Thanks to Partner NetGalley and St. Martin's Press for the digital ARC of Lily Menon’s Make Up, Break Up in exchange for an honest review. The book will be published on Tuesday, February 2.
I am a huge fan of Sandhya Menon’s YA books, particularly When Dimple Met Rishi, so when I saw that she was expanding into writing adult romance under the name Lily Menon, I was thrilled.
Make Up, Break Up is the story of Annika Dev, an intelligent, ambitious young woman who has designed an app called Make Up to help people in relationships communicate more effectively. Inspired by the romance of her parents, Annika has a vision of making the world happier, a vision she shared with Hudson Craft when they met in Las Vegas at a tech conference. And then he stole her idea. And twisted it.
Months later, Hudson has created his own, wildly successful app called Break Up, which is designed to break up with partners for people to save them the heartbreak and inconvenience of those conversations. Then, just as Annika is realizing that she may not have enough money to keep working toward her dream, Hudson moves into the office across the hall, rubbing his success in her face.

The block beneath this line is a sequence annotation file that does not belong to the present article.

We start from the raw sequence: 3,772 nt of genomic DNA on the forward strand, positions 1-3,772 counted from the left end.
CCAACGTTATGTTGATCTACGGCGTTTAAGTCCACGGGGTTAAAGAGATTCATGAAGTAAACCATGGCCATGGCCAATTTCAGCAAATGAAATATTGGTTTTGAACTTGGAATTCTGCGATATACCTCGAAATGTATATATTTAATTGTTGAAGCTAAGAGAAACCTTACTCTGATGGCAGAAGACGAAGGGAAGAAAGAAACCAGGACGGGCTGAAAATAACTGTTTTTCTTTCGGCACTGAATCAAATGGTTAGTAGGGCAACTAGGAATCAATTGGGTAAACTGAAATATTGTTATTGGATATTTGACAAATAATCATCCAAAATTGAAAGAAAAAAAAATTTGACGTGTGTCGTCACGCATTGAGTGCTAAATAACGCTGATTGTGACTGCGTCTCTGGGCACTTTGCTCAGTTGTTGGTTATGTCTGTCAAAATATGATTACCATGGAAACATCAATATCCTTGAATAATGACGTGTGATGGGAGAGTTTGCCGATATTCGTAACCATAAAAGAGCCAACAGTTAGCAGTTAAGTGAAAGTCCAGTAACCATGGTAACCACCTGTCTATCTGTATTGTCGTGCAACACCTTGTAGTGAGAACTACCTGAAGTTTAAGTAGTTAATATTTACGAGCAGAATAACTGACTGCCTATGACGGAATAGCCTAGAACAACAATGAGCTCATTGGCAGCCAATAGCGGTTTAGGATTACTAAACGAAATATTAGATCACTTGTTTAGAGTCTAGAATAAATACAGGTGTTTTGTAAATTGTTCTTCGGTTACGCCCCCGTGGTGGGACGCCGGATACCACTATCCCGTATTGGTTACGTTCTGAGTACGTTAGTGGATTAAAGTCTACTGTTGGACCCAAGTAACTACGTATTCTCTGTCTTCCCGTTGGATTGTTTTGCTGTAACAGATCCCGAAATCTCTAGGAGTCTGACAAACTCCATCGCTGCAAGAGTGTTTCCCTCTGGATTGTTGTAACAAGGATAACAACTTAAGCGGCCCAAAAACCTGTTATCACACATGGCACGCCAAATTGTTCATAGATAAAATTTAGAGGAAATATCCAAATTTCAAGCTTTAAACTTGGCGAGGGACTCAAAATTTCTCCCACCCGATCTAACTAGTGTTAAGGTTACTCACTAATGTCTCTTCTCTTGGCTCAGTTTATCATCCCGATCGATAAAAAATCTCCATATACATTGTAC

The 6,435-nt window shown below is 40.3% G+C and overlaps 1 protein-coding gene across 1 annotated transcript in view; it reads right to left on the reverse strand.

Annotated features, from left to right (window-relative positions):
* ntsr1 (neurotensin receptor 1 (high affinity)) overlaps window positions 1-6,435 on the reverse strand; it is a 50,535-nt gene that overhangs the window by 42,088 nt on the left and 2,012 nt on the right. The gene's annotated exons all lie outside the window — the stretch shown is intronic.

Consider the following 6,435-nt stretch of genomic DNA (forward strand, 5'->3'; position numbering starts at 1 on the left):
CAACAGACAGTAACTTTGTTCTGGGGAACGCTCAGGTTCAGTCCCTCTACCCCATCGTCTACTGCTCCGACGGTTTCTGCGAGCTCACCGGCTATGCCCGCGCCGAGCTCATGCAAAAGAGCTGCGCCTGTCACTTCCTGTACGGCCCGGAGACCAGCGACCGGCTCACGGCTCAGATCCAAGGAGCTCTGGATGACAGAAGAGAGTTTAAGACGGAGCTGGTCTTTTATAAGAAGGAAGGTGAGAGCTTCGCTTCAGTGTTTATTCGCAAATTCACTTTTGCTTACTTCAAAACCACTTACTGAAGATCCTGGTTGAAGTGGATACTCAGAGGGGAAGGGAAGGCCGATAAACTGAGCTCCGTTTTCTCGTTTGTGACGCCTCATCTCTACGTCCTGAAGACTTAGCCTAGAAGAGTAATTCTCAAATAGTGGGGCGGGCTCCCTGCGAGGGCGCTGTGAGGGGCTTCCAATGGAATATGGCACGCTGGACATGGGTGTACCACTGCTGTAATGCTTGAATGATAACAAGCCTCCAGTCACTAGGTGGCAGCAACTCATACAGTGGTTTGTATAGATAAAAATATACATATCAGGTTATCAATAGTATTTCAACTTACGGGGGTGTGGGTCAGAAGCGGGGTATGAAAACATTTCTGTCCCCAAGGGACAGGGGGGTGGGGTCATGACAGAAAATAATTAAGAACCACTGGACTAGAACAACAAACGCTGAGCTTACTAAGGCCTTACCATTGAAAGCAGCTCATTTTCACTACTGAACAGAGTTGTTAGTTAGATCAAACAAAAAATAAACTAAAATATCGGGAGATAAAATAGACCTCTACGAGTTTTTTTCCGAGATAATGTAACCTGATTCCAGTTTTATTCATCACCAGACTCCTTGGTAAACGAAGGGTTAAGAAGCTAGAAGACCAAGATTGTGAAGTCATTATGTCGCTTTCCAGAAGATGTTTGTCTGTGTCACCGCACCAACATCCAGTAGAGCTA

I appreciated Menon’s messages here about women so much—and, particularly, women of color—in tech fields and how difficult it can be for them to get a break, and the premise of two relationship apps with opposing goals is clever. Unfortunately, I felt from the beginning that it was pretty obvious that Hudson did not steal Annika’s idea, which meant that the conflict felt manufactured from the start. Annika’s reactions to Hudson and his success were difficult to get past. Also—and I’ll avoid spoilers here—I felt as if the resolution of the novel required growth and change in the wrong direction for the wrong character in this relationship. While Annika and Hudson have plenty of chemistry, the happily ever after they reached at the book’s conclusion didn’t quite convince me.
I admire Menon so much, and her track record means that I will certainly pick up whatever she publishes next. I’m afraid my expectations were just too high for this one.